The Blackwell Guide to Literary Theory - Gregory Castle 2007
Michel Foucault (1926-84)
Key Figures in Literary Theory
Michel Foucault was born and educated in Poitiers, France, then sent to the prestigious Lycee Henry IV in Paris. He entered the Ecole Normale Superieure in 1946 and earned his “agregation de philosophie” in 1951. At the Ecole and at the Sorbonne, Foucault came into contact with leading intellectuals of the day, including Jean Hippolyte and Louis Althusser, and became a communist (though he left the Party in 1953). In 1952, he received his diploma in psychopathology from the University of Paris. After teaching briefly at the Ecole and the University of Lille, Foucault spent three years at the University of Uppsala (1955-58), then one year directing the French Institute in Hamburg. His doctoral dissertation was published as Madness and Civilization in 1961. In the next five years, he published The Birth of the Clinic (1963) and The Order of Things (1966). These early texts exemplify the ARCHAEOLOGICAL method of history and sociology presented systematically in Archaeology of Knowledge (1969). Foucault was not interested in traditional historiographic methods that relied on cause and effect and chronological temporality. Drawing on the “anti-historicism” of Nietzschean GENEALOGY, he developed a way of talking about history that avoided the causal implications of the “event” and emphasized instead the fundamental role of interpretation in the emergence of law and morality. These “emergences” are not events in the conventional sense, and representing them requires new techniques of selection and explication, new conceptions of language, text, discourse, and archive.
Whether he studied clinics, insane asylums, economics, grammar, biology, or education, Foucault was interested in analyzing the discursive pathways by which POWER circulates within formations and traditions. His conception of power is an elaboration of the Nietzschean “will to power” and refers first and foremost to the representation of social AGENCY. Power is always a matter of using language, information, and images. Power is knowledge, and nowhere is this more clearly the case than in DISCURSIVE FORMATIONS that constitute “discipline.” Foucault famously analyzed the nature of disciplinary power in Discipline and Punish (1975), his account of the development of imprisonment and punishment as expressions of social power. In 1976, the first volume of the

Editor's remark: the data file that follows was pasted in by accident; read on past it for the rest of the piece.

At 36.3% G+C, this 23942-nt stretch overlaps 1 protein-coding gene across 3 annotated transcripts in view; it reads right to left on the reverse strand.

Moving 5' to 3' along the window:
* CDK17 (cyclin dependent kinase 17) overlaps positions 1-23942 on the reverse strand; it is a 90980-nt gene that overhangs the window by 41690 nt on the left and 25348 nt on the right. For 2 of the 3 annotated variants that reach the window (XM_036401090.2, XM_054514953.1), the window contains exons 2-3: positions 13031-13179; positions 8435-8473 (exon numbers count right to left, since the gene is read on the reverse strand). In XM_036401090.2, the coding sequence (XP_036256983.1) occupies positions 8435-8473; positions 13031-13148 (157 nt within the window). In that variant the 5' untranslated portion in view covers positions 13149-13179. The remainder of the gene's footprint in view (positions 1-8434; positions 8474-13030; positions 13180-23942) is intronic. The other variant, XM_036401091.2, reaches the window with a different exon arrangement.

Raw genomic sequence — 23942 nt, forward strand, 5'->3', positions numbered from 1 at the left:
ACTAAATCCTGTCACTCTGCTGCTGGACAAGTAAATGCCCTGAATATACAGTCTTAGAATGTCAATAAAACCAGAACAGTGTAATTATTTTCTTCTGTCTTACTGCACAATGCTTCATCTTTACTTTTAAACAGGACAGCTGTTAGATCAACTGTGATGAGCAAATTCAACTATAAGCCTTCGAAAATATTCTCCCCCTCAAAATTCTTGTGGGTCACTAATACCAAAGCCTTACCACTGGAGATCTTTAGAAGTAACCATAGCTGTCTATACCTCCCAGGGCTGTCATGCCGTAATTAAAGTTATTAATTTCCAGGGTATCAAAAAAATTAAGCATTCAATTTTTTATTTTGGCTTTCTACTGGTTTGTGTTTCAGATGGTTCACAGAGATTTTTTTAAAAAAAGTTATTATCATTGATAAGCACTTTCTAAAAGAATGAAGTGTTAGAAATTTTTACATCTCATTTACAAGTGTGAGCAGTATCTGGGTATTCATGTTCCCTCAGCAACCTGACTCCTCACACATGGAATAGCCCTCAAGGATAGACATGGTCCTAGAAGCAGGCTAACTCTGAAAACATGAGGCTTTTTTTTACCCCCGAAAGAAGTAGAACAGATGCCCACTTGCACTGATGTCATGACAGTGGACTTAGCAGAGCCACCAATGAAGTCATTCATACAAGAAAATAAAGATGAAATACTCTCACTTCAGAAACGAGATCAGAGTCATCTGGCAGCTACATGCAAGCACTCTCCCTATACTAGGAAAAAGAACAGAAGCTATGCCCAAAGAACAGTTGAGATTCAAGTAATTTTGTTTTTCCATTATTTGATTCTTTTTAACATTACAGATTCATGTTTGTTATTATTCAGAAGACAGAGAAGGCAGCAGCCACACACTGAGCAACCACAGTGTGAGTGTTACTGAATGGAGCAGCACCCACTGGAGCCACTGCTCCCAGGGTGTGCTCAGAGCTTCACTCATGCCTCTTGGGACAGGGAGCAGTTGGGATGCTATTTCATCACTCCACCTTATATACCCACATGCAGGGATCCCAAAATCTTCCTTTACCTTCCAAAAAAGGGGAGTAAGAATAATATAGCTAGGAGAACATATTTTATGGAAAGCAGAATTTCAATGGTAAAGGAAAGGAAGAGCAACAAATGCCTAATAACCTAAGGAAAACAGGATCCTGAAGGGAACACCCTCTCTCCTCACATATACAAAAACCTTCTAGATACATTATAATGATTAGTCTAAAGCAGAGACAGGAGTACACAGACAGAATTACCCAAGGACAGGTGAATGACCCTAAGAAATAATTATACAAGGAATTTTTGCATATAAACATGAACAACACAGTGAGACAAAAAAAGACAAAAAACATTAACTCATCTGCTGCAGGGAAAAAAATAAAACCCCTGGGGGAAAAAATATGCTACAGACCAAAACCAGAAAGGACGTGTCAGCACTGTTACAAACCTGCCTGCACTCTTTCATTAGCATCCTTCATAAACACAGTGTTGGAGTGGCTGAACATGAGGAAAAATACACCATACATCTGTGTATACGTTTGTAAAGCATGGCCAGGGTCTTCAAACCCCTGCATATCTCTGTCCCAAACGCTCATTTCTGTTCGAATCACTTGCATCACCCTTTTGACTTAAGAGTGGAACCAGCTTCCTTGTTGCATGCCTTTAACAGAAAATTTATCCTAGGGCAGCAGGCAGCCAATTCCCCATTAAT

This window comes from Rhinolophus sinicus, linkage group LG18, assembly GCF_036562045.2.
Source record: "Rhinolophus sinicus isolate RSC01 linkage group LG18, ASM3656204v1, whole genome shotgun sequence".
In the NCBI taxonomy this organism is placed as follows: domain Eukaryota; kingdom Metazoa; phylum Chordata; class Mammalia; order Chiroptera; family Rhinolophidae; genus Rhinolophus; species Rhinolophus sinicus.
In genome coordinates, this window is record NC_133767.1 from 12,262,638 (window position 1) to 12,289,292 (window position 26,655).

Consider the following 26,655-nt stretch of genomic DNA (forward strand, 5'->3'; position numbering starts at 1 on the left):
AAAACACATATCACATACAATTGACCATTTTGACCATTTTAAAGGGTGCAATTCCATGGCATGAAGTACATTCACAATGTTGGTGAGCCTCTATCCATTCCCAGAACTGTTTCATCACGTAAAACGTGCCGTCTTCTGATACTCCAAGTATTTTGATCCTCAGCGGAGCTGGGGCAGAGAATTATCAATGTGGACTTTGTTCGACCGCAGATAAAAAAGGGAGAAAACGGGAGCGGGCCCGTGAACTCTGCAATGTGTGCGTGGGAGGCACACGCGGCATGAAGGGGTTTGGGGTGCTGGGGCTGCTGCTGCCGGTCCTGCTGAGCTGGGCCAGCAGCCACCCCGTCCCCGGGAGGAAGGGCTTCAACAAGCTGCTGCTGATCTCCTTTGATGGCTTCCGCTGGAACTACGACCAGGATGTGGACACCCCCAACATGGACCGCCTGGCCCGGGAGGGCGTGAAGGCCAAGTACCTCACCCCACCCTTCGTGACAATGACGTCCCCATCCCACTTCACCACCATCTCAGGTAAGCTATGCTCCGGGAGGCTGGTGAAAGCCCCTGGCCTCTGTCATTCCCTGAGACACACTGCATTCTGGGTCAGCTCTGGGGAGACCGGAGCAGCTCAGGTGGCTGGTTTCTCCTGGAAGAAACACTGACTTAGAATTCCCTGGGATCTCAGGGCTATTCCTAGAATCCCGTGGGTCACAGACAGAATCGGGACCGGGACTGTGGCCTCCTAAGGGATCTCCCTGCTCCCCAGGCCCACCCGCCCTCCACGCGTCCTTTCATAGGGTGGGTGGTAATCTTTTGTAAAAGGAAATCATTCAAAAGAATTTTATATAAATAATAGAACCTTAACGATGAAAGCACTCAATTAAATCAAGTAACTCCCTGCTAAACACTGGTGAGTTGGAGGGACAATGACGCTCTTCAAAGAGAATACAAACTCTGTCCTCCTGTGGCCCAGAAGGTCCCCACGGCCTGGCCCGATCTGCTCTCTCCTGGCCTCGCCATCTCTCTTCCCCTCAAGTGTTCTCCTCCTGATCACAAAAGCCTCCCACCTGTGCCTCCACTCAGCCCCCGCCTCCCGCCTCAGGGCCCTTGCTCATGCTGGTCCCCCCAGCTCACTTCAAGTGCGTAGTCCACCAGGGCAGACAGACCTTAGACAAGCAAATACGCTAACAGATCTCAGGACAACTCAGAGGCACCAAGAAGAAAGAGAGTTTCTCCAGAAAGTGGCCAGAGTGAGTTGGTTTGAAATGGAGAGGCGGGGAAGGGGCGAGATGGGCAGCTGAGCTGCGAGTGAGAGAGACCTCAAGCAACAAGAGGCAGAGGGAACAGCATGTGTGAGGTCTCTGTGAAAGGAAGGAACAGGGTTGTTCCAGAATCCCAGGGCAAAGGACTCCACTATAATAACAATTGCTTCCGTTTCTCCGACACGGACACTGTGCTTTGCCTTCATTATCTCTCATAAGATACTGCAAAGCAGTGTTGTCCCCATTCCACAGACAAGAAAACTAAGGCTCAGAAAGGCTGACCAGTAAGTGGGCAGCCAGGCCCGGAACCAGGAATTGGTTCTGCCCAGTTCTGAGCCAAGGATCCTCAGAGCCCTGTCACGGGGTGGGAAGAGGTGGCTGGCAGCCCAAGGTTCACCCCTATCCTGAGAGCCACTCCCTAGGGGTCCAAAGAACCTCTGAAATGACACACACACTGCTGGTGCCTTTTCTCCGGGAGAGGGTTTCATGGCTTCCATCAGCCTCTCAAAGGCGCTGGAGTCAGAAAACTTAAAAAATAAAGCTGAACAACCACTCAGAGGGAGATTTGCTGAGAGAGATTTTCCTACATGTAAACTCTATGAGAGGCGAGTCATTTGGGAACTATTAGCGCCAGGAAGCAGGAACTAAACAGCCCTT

History of Sexuality appeared and introduced a new focus on sexuality and power, specifically the way that the nineteenth-century “discourse on sex” regulated and defused sexual activity. In addition to his involvement with liberation groups in Iran and Poland, Foucault spent the late 1970s and early ’80s finishing two additional volumes of the History of Sexuality and writing essays on the relationship between power and the subject of knowledge. He gradually came to reject his own early position that the subject was in thrall to social discourses and began to theorize new forms of positive social agency. This work was cut short by Foucault’s death in 1984, of an AIDS-related neurological disorder.
Foucault, Michel. The Archaeology of Knowledge and the Discourse on Language. Trans. A. M. Sheridan Smith. New York: Pantheon, 1972.
---- . Discipline and Punish: The Birth of the Prison. Trans. Alan Sheridan. New York: Vintage Books, 1979, 1977.
---- . The Foucault Reader. Ed. Paul Rabinow. New York: Pantheon Books, 1984.
---- . The History of Sexuality. 3 vols. Trans. Robert Hurley. New York: Pantheon Books, 1978-88.
---- . The Order of Things: An Archaeology of the Human Sciences. New York: Vintage Books, 1994.